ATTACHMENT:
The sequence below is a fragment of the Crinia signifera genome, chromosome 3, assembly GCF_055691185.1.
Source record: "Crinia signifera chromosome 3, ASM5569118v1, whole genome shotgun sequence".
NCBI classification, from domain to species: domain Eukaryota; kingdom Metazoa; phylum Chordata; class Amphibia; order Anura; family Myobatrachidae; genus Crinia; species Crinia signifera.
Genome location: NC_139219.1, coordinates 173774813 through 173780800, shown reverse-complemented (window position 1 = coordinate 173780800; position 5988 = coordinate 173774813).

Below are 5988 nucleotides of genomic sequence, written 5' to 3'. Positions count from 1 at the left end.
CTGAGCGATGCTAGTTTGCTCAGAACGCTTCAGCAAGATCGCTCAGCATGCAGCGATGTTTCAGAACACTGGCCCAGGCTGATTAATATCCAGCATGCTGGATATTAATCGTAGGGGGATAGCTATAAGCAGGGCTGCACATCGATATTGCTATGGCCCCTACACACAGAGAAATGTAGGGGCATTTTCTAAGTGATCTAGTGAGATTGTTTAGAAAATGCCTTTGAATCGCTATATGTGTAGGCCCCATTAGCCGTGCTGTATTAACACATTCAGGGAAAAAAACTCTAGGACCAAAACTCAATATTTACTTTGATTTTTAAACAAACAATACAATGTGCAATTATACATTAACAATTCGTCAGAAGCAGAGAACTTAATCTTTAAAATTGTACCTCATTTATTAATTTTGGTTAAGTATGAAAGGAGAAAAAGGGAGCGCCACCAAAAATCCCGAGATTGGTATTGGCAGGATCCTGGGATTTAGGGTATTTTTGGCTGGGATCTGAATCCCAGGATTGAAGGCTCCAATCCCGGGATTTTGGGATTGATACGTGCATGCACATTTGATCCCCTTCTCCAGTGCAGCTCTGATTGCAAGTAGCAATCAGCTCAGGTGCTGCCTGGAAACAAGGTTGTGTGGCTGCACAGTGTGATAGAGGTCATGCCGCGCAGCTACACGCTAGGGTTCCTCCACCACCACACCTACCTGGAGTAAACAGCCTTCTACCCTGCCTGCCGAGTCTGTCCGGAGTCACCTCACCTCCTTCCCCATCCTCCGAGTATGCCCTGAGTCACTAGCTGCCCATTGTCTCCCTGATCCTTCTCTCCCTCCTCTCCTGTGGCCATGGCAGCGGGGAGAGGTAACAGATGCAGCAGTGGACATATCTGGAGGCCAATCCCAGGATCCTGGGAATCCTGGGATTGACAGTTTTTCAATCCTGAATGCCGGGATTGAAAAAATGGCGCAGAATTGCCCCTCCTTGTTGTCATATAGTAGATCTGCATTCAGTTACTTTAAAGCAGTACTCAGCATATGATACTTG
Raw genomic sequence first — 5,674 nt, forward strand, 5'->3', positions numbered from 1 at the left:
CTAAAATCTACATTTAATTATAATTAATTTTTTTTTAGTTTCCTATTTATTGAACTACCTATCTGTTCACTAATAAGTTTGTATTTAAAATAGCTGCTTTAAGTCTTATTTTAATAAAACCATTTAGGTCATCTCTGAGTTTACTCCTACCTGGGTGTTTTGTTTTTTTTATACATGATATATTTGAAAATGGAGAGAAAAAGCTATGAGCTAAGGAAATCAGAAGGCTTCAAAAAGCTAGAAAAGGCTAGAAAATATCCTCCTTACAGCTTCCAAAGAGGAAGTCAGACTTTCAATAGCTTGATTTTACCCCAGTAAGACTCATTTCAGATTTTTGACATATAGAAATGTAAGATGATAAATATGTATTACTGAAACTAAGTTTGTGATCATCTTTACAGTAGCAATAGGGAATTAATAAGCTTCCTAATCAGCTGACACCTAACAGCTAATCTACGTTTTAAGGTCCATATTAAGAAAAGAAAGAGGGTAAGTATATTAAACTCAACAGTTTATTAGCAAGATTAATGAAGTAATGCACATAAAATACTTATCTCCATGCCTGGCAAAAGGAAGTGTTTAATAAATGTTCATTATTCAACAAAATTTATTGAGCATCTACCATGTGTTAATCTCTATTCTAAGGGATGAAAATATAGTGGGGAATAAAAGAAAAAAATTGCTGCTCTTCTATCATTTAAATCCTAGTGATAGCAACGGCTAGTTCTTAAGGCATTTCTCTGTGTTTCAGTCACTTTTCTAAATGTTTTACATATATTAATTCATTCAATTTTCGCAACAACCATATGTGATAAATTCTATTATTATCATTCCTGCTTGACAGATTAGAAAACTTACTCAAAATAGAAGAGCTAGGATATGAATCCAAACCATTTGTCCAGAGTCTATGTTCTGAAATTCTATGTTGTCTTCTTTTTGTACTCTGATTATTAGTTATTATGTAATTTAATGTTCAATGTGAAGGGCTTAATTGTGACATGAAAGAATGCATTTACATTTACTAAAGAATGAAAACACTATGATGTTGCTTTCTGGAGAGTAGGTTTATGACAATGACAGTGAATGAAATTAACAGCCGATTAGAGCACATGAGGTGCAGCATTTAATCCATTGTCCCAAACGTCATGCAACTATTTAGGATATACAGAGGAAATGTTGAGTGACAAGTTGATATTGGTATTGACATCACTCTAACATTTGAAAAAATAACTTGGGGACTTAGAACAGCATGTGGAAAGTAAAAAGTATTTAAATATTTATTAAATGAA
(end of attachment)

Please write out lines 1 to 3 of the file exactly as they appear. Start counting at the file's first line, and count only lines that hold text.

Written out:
The sequence below is a fragment of the Crinia signifera genome, chromosome 3, assembly GCF_055691185.1.
Source record: "Crinia signifera chromosome 3, ASM5569118v1, whole genome shotgun sequence".
NCBI classification, from domain to species: domain Eukaryota; kingdom Metazoa; phylum Chordata; class Amphibia; order Anura; family Myobatrachidae; genus Crinia; species Crinia signifera.